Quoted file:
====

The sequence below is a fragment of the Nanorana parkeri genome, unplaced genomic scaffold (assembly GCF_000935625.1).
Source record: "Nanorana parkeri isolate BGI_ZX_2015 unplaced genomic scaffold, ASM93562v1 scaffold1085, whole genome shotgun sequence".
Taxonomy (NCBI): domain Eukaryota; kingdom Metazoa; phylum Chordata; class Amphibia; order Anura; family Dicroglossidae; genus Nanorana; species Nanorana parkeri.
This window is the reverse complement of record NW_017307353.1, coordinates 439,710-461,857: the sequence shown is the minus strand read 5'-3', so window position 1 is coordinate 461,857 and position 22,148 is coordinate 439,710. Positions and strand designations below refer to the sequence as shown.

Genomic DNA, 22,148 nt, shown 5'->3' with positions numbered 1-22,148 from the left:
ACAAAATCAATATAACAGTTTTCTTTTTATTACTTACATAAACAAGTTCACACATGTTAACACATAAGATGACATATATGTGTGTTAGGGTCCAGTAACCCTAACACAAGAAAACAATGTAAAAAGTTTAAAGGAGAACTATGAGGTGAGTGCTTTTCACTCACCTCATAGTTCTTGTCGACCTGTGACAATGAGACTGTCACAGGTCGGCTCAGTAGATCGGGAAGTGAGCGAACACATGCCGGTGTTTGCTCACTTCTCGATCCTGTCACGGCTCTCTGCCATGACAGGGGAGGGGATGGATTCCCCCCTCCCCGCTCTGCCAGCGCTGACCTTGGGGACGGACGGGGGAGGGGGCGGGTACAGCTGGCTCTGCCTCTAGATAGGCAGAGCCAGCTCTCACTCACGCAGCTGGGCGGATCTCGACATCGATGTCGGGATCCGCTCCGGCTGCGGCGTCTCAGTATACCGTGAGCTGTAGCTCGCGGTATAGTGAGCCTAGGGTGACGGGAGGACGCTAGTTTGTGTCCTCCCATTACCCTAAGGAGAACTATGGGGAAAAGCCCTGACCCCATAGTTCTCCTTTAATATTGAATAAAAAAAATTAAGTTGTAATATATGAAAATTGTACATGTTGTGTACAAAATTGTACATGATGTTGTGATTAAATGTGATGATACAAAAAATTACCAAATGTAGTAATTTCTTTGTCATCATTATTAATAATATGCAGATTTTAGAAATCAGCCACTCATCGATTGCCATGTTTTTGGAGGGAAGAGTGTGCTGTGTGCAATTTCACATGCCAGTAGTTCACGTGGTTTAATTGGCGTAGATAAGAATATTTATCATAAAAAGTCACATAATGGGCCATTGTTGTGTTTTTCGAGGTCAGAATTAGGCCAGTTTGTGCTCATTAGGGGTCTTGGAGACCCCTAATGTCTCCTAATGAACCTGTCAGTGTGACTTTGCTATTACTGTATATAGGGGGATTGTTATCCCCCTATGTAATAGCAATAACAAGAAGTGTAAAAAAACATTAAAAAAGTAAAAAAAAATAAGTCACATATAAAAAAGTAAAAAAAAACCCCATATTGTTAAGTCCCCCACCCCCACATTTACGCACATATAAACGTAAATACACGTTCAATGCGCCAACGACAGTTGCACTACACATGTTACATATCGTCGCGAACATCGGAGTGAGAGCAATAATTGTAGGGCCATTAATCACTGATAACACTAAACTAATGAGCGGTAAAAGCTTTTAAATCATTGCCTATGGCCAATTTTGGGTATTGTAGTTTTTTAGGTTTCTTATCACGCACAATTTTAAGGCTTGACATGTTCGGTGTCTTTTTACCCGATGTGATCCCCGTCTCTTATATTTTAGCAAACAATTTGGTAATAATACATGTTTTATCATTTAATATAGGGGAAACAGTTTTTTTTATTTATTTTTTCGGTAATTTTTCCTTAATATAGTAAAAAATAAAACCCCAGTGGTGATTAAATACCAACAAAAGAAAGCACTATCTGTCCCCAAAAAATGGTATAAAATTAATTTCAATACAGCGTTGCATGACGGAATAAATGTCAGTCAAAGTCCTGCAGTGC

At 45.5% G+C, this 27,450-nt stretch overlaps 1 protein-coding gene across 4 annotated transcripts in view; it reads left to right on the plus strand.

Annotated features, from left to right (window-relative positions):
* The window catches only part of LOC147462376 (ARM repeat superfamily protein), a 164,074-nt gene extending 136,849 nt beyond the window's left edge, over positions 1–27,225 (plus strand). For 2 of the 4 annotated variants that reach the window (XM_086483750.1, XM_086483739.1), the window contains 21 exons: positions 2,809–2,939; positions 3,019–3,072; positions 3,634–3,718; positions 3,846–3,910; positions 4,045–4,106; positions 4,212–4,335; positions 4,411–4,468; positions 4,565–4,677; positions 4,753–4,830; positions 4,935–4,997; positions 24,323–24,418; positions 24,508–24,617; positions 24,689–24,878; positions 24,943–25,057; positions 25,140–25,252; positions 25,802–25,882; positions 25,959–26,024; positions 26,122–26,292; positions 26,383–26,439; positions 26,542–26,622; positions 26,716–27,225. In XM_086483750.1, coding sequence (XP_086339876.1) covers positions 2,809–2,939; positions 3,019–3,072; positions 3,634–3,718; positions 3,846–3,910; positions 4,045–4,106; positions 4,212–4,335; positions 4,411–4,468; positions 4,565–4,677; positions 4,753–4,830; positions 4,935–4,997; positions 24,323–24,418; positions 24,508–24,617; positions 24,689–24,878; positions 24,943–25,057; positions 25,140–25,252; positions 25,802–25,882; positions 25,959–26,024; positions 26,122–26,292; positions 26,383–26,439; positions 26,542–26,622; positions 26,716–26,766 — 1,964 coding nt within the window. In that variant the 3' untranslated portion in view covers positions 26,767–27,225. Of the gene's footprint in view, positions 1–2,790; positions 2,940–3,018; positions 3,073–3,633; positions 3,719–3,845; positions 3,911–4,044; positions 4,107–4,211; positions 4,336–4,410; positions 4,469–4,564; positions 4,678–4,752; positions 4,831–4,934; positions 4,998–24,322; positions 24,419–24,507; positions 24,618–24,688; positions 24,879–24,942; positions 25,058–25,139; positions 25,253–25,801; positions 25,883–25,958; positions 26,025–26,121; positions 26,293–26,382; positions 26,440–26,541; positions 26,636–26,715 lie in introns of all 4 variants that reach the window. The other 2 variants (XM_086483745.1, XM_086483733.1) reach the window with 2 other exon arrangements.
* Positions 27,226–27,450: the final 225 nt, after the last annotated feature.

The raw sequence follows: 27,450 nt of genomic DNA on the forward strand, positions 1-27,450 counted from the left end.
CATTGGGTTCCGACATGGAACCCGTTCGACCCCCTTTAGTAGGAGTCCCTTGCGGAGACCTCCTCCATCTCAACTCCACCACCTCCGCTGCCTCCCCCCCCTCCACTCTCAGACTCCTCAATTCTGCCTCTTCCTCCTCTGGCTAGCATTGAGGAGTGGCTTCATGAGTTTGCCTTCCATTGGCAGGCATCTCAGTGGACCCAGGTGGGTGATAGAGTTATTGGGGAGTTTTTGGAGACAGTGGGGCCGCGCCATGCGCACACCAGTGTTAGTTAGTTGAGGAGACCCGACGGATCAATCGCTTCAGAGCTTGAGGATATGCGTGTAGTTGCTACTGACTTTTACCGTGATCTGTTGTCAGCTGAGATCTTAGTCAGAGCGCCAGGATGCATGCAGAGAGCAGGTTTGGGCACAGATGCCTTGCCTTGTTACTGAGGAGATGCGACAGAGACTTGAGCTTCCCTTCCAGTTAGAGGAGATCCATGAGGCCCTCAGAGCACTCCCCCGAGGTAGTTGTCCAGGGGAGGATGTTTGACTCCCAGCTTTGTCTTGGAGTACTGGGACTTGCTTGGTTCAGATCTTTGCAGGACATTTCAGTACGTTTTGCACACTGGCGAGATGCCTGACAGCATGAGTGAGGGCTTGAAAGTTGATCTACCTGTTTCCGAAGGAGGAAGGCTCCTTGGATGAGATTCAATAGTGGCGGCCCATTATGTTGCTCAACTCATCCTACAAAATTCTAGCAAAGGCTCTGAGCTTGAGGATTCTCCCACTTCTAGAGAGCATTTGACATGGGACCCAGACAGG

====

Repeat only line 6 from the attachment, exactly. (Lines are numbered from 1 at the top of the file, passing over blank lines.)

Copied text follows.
ACAAAATCAATATAACAGTTTTCTTTTTATTACTTACATAAACAAGTTCACACATGTTAACACATAAGATGACATATATGTGTGTTAGGGTCCAGTAACCCTAACACAAGAAAACAATGTAAAAAGTTTAAAGGAGAACTATGAGGTGAGTGCTTTTCACTCACCTCATAGTTCTTGTCGACCTGTGACAATGAGACTGTCACAGGTCGGCTCAGTAGATCGGGAAGTGAGCGAACACATGCCGGTGTTTGCTCACTTCTCGATCCTGTCACGGCTCTCTGCCATGACAGGGGAGGGGATGGATTCCCCCCTCCCCGCTCTGCCAGCGCTGACCTTGGGGACGGACGGGGGAGGGGGCGGGTACAGCTGGCTCTGCCTCTAGATAGGCAGAGCCAGCTCTCACTCACGCAGCTGGGCGGATCTCGACATCGATGTCGGGATCCGCTCCGGCTGCGGCGTCTCAGTATACCGTGAGCTGTAGCTCGCGGTATAGTGAGCCTAGGGTGACGGGAGGACGCTAGTTTGTGTCCTCCCATTACCCTAAGGAGAACTATGGGGAAAAGCCCTGACCCCATAGTTCTCCTTTAATATTGAATAAAAAAAATTAAGTTGTAATATATGAAAATTGTACATGTTGTGTACAAAATTGTACATGATGTTGTGATTAAATGTGATGATACAAAAAATTACCAAATGTAGTAATTTCTTTGTCATCATTATTAATAATATGCAGATTTTAGAAATCAGCCACTCATCGATTGCCATGTTTTTGGAGGGAAGAGTGTGCTGTGTGCAATTTCACATGCCAGTAGTTCACGTGGTTTAATTGGCGTAGATAAGAATATTTATCATAAAAAGTCACATAATGGGCCATTGTTGTGTTTTTCGAGGTCAGAATTAGGCCAGTTTGTGCTCATTAGGGGTCTTGGAGACCCCTAATGTCTCCTAATGAACCTGTCAGTGTGACTTTGCTATTACTGTATATAGGGGGATTGTTATCCCCCTATGTAATAGCAATAACAAGAAGTGTAAAAAAACATTAAAAAAGTAAAAAAAAATAAGTCACATATAAAAAAGTAAAAAAAAACCCCATATTGTTAAGTCCCCCACCCCCACATTTACGCACATATAAACGTAAATACACGTTCAATGCGCCAACGACAGTTGCACTACACATGTTACATATCGTCGCGAACATCGGAGTGAGAGCAATAATTGTAGGGCCATTAATCACTGATAACACTAAACTAATGAGCGGTAAAAGCTTTTAAATCATTGCCTATGGCCAATTTTGGGTATTGTAGTTTTTTAGGTTTCTTATCACGCACAATTTTAAGGCTTGACATGTTCGGTGTCTTTTTACCCGATGTGATCCCCGTCTCTTATATTTTAGCAAACAATTTGGTAATAATACATGTTTTATCATTTAATATAGGGGAAACAGTTTTTTTTATTTATTTTTTCGGTAATTTTTCCTTAATATAGTAAAAAATAAAACCCCAGTGGTGATTAAATACCAACAAAAGAAAGCACTATCTGTCCCCAAAAAATGGTATAAAATTAATTTCAATACAGCGTTGCATGACGGAATAAATGTCAGTCAAAGTCCTGCAGTGC